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If you've watched the news lately, you've seen a reporter standing at a job fair and a line of job seekers winding out the door. Inevitably the reporter interviews an employer who says that for a few open positions, hundreds of applicants have submitted résumés.
You immediately wonder: How many of those applications actually get read?
In a perfect world, hiring managers would have plenty of time to thoroughly read every single résumé that comes across their desks and contact each person to explain why the company is choosing someone else. In reality, the job seekers outnumber available positions in today's job market, and hiring managers are too busy to hold your hand through every step of the process.
In fact, you're lucky if you hear back at all. Many companies contact you only if they want more information or to schedule an interview. You never know if you didn't qualify for the job or if your résumé was ever even looked at.
"I'm pretty sure that résumé neverland exists -- especially in a completely flooded job-hunting climate due to the poor economy," says Kristen Fischer, the author of "Ramen Noodles, Rent and Résumés: An After-College Guide to Life." "With so many people applying for jobs, it's easy to discard a résumé based simply on a typo or unpleasant formatting."
Of course, job seekers can (and should) avoid typos with proofreading. But the bigger fear is that powers out of their control could sabotage their job prospects.
"Résumés submitted online can also disappear into the cyber black hole," Fischer says. She says these online abysses are often the result of generic e-mail addresses, which can mean all applications funnel into one account even if they're for separate positions. Or worse, applications and general business questions go to the same destination.
Even if you can't prevent the black hole from existing, you can do your best to get your application out of there.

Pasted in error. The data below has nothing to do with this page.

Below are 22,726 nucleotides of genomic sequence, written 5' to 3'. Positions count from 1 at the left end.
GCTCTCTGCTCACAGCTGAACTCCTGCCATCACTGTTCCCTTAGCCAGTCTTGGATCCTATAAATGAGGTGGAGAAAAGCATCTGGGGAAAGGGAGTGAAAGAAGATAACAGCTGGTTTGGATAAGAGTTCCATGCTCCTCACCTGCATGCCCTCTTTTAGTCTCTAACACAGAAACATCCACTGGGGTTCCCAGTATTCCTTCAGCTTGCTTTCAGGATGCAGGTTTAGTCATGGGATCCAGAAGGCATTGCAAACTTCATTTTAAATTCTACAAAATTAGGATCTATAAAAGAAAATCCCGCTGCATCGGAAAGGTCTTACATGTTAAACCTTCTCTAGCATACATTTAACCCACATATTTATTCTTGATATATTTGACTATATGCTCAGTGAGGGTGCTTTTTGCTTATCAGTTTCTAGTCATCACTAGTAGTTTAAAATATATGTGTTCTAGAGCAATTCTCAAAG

Rather than take your chances with the proverbial résumé black hole, you should be proactive when you apply for work, says Justin Honaman, author of "Make It Happen! Live Out Your Personal Brand."
"There is no doubt that hitting the 'submit' button and hoping [or] praying is probably not the only way to approach an opportunity," he says. "When positions are posted on a company's Web site, my experience has been that I receive a huge number of submissions, and at times, more than 80 percent of the applicants are not even qualified for the position. Most recruiters follow a multistep evaluation approach."
According to Honaman, recruiters and hiring managers ask three questions when they receive applications from job seekers:
· Does candidate meet the minimum criteria for the position?
The minimum criteria might include a certain level of education, years of experience or certification.
· Is the candidate still in the running even after she has stated her requirements or wishes for the position?
If an applicant's salary requirements or unwillingness to relocate conflicts with the needs of the job, then the employer might remove him or her from consideration.
· Does the candidate bring more to the table than the defined position requirements?
Employers are happy to have someone who fulfills the requirements of the position, but they're even happier to hire someone who brings additional assets.
Why do you care about this? Because once you submit your application and it passes these hurdles, it doesn't mean you're out of résumé neverland. You're still just one of many applicants who can get lost in the shuffle, even in the most efficient hiring department.
According to Honaman, a multiprong method of attack is the best way to guarantee you're not overlooked:
1. Online résumé submission
"Most companies require this to ensure internal company recruiting processes are followed," Honaman says. Plus, it's the easiest way to get your name in the hands of someone at the company.
2. Make a personal connection
Honaman suggests networking with someone in the company to get an edge over other applicants. If you can speak with a knowledgeable source who can offer information about the hiring manager, the team or the position, you'll have more insight on what the employer's looking for.
3. Appropriate follow-up
Once you've submitted your application, Honaman recommends contacting the company again, as long as you're respectful and professional. Don't hound anyone about the job, just check in to see where the process stands.
Anthony Balderrama is a writer and blogger for CareerBuilder.com and its job blog, The Work Buzz. He researches and writes about job search strategy, career management, hiring trends and workplace issues.
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